We could stop here. However, it was interesting to me to think about the additional constraint of restricting an element from being used for more than one cast member. It might become repetitive if the common symbols like H, S and O are reused. What would an algorithm to obey this additional constraint look like?

Bipartite Graphs and Maximum Matching

We cannot simply use a greedy algorithm of assigning the first available symbol to a name. Consider two hypothetical names Br and B. Br can use the symbols B and Br, while B can only use the symbol B. If we first assign B to Br, then we won’t have any symbol for B, even though we would have had one had we used Br in the first place. We could think of backtracking and trying different assignments if we encounter an impossibility, but we wouldn’t know if there actually is an impossibility or not until we exhaust all options, which would take a long time.

We can instead model this problem using a bipartite graph. One one side, we have a set of nodes, each containing the name of a cast member. On the other side, we have another set of nodes, each containing an elemental symbol. Using the previous solution, we can construct edges between these two sets of nodes, connecting a name to every elemental symbol that can be assigned to it. We need to choose a set of edges (which connect a name to an elemental symbol which can be assigned to it) such that no two edges coincide (because that means we are assigning two elements to the same name) and every name-node lies on an edge in the selection (because we don’t want to leave a name unassigned if we can help it).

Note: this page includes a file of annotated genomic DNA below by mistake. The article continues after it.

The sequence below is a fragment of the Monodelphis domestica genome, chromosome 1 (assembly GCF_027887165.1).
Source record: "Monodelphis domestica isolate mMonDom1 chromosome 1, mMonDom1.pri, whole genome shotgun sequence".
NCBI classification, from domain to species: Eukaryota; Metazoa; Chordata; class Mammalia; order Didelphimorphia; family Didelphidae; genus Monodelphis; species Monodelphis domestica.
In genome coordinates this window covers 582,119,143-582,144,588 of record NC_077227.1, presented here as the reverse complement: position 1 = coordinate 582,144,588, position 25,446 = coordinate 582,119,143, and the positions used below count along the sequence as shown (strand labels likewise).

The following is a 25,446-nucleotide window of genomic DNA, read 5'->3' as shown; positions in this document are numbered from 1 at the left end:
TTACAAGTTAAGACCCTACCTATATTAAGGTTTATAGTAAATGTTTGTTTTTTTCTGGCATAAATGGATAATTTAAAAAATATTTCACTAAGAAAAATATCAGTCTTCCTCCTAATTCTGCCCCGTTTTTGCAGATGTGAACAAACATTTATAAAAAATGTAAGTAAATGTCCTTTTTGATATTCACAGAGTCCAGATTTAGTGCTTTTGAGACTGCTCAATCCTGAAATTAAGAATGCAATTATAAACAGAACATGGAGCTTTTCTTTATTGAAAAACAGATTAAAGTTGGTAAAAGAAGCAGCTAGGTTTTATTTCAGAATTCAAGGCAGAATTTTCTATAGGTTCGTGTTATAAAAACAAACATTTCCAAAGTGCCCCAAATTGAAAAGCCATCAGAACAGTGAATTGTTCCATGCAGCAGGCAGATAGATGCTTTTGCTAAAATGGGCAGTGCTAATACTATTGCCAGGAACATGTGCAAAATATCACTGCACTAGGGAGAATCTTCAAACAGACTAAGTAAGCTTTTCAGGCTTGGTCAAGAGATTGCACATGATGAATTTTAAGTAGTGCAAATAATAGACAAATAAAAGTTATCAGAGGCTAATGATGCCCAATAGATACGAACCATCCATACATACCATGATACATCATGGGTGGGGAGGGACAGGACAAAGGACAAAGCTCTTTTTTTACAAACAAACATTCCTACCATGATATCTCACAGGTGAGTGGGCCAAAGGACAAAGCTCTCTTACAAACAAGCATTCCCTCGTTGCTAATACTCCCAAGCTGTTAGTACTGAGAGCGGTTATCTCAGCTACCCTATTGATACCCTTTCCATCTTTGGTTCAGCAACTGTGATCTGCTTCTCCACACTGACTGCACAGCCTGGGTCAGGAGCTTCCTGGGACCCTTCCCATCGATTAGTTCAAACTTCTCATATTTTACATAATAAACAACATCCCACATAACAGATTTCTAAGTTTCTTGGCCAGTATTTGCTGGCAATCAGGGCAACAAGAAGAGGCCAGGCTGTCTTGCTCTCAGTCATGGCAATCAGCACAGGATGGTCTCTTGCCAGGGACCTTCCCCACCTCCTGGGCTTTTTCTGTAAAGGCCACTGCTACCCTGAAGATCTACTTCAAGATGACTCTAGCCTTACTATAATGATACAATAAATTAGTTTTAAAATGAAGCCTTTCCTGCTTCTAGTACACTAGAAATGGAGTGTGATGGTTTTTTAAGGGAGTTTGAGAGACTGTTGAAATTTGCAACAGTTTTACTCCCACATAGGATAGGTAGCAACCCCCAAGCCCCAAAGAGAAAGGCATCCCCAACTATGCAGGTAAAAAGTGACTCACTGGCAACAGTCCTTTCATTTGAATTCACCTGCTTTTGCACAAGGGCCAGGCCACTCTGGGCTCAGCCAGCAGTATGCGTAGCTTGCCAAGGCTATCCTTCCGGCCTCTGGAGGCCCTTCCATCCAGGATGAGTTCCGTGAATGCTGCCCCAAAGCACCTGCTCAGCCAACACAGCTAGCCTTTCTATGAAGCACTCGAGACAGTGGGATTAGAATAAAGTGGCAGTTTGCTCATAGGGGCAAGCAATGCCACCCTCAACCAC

This is exactly the problem of finding a maximum matching in a bipartite graph. There are many well-known algorithms to solve this. We will use the Hopcroft-Karp algorithm as implemented in the excellent networkx package.

from typing import List, Dict

import networkx as nx

def assign_unique_elements(names: List[str], elements: List[str]) -> Dict[str, str]:
    graph = nx.Graph()
    graph.add_nodes_from(names, bipartite=0)
    graph.add_nodes_from(elements, bipartite=1)
    graph.add_edges_from([(name, ele) for ele in elements for name in names if ele in name])
    return nx.bipartite.maximum_matching(graph, top_nodes=names)

The output using the cast from the Pilot again is -

    'gregory chase': 'h', 
    'aaron hill': 'n', 
    'anna gunn': 'na', 
    'bryan cranston': 'b', 
    'aaron paul': 'o', 
    'roberta marquez seret': 'be', 
    'dean norris': 's', 
    'evan bobrick': 'c', 
    'betsy brandt': 'br', 
    'steven michael quezada': 'v', 
    'max arciniega': 'ar', 
    'marius stan': 'i', 
    'carmen serano': 'ca', 
    'rj mitte': 'te', 
    'john koyama': 'k', 

I can imagine the showrunners might want to focus the more dramatic elemental symbols (i.e. the two-character ones) on the first-billed cast displayed first (e.g. assigning Br to Bryan Cranston instead of Betsy Brandt). I can also imagine one might want to iterate through multiple assignments to find something more appropriate than the first one returned (I don’t know how the minds of TV show creators work). I found this paper which proposes an algorithm to do just this, since it isn’t directly implemented in networkx.


The usage of a classic graph algorithm to solve a problem I noticed in the world was satisfying to me. I can think of a few additional questions to ask like -

  • Which cast member can be mapped on to the most elements? What about the least number of elements?
  • What is the longest name which cannot be mapped onto elements? Is this the same in names across various cultures?